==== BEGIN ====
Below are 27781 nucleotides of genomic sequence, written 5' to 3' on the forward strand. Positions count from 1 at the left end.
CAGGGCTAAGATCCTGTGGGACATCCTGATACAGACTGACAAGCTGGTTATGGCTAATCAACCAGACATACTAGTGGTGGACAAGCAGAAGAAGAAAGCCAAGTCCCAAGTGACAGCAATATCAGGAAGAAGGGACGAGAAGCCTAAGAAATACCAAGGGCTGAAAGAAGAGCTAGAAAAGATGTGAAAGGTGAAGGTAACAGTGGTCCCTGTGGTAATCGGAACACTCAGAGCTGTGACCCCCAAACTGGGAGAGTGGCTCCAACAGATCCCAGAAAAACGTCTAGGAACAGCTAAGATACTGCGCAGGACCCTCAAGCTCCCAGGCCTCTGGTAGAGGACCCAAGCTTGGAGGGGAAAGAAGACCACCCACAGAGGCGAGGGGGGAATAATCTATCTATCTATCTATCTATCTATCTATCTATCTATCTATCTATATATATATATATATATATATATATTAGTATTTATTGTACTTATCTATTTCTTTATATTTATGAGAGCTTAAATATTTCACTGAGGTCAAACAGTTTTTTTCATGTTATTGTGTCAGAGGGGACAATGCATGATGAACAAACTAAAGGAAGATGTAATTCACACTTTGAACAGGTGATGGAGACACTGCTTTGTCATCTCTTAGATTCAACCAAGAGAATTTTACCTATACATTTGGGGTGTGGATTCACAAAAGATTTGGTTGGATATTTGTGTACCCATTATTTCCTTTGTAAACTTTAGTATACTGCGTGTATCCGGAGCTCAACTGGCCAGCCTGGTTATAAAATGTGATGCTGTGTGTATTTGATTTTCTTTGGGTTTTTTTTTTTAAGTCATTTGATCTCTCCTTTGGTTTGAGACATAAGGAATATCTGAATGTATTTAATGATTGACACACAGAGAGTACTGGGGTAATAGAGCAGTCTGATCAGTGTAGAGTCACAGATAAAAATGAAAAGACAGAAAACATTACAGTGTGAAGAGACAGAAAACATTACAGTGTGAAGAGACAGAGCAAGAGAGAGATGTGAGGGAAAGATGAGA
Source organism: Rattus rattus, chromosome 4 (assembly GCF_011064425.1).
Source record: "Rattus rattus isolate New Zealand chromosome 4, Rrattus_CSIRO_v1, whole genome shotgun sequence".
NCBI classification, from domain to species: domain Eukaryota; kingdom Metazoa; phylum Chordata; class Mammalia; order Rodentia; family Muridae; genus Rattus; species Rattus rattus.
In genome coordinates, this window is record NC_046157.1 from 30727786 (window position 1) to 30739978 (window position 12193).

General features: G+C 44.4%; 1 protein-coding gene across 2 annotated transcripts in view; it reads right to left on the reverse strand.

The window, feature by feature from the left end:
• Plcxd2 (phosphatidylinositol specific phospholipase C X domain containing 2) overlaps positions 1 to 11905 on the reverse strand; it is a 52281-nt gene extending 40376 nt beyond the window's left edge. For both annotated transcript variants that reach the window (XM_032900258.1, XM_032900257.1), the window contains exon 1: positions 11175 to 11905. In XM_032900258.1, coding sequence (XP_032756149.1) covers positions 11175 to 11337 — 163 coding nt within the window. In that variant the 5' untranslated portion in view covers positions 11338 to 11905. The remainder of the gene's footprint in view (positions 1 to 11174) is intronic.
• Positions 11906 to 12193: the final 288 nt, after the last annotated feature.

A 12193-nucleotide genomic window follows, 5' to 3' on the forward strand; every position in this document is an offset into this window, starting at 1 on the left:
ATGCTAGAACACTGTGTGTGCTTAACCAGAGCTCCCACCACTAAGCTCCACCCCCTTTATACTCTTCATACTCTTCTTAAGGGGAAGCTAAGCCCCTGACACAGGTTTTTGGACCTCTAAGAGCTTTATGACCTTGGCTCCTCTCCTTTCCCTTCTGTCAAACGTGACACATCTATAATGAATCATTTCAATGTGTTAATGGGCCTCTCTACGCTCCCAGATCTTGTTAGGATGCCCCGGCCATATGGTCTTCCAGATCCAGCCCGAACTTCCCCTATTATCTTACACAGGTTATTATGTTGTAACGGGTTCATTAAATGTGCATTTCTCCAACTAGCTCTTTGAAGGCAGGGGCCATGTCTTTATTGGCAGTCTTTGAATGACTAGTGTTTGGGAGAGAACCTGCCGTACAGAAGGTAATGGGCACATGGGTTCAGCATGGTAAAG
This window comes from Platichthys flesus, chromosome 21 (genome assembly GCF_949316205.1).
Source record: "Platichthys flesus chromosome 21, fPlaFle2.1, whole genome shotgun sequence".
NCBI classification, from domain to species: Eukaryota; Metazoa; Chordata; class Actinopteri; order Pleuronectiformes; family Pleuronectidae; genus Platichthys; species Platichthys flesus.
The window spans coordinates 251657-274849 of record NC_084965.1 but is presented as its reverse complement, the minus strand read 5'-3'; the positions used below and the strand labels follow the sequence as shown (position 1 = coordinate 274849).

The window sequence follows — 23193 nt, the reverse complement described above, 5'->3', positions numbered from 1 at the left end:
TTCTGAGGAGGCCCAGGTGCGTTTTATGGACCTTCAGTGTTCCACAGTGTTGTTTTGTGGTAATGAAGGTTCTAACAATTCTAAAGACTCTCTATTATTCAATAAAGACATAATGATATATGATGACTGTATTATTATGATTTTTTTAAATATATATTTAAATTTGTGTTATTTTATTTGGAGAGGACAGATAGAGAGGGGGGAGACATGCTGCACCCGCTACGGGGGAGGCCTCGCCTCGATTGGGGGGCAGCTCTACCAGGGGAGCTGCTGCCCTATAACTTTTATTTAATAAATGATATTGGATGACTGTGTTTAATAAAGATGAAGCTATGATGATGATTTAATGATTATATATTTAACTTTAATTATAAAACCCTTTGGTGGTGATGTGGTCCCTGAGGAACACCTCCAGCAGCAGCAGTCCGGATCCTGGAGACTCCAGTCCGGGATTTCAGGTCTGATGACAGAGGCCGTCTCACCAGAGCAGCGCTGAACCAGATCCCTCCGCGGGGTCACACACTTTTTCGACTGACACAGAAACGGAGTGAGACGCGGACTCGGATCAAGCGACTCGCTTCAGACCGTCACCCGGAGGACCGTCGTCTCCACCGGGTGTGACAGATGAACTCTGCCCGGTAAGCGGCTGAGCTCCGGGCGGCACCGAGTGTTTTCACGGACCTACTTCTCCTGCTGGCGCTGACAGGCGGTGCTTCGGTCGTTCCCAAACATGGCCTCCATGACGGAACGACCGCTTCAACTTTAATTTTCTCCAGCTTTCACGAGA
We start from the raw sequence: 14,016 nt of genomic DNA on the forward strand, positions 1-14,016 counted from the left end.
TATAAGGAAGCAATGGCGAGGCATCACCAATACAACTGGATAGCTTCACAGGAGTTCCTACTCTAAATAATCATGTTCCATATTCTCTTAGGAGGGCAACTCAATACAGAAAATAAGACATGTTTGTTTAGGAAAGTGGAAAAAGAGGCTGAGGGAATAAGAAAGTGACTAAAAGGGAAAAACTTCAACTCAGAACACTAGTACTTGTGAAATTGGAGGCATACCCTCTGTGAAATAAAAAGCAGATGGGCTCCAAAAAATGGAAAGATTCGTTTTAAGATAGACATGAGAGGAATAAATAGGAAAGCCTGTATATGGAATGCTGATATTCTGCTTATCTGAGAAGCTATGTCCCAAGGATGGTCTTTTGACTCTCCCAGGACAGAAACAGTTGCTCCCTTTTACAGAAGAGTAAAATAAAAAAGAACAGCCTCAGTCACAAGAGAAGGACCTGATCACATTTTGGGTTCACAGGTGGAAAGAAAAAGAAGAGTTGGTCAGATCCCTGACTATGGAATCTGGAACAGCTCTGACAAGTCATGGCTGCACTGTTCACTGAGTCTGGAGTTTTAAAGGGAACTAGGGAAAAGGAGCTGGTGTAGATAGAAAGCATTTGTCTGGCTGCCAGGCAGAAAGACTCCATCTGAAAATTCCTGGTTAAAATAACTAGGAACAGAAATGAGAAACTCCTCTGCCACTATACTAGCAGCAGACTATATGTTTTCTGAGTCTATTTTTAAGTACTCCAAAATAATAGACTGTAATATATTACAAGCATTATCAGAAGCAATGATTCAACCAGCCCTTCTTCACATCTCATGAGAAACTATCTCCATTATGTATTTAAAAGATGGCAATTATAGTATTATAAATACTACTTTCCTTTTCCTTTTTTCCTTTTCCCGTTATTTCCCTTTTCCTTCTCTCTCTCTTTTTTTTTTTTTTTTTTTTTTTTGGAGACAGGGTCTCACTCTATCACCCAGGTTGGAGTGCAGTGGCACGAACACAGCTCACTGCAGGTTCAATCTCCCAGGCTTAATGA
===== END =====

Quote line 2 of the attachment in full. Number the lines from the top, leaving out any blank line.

CAGGGCTAAGATCCTGTGGGACATCCTGATACAGACTGACAAGCTGGTTATGGCTAATCAACCAGACATACTAGTGGTGGACAAGCAGAAGAAGAAAGCCAAGTCCCAAGTGACAGCAATATCAGGAAGAAGGGACGAGAAGCCTAAGAAATACCAAGGGCTGAAAGAAGAGCTAGAAAAGATGTGAAAGGTGAAGGTAACAGTGGTCCCTGTGGTAATCGGAACACTCAGAGCTGTGACCCCCAAACTGGGAGAGTGGCTCCAACAGATCCCAGAAAAACGTCTAGGAACAGCTAAGATACTGCGCAGGACCCTCAAGCTCCCAGGCCTCTGGTAGAGGACCCAAGCTTGGAGGGGAAAGAAGACCACCCACAGAGGCGAGGGGGGAATAATCTATCTATCTATCTATCTATCTATCTATCTATCTATCTATCTATATATATATATATATATATATATATTAGTATTTATTGTACTTATCTATTTCTTTATATTTATGAGAGCTTAAATATTTCACTGAGGTCAAACAGTTTTTTTCATGTTATTGTGTCAGAGGGGACAATGCATGATGAACAAACTAAAGGAAGATGTAATTCACACTTTGAACAGGTGATGGAGACACTGCTTTGTCATCTCTTAGATTCAACCAAGAGAATTTTACCTATACATTTGGGGTGTGGATTCACAAAAGATTTGGTTGGATATTTGTGTACCCATTATTTCCTTTGTAAACTTTAGTATACTGCGTGTATCCGGAGCTCAACTGGCCAGCCTGGTTATAAAATGTGATGCTGTGTGTATTTGATTTTCTTTGGGTTTTTTTTTTTAAGTCATTTGATCTCTCCTTTGGTTTGAGACATAAGGAATATCTGAATGTATTTAATGATTGACACACAGAGAGTACTGGGGTAATAGAGCAGTCTGATCAGTGTAGAGTCACAGATAAAAATGAAAAGACAGAAAACATTACAGTGTGAAGAGACAGAAAACATTACAGTGTGAAGAGACAGAGCAAGAGAGAGATGTGAGGGAAAGATGAGA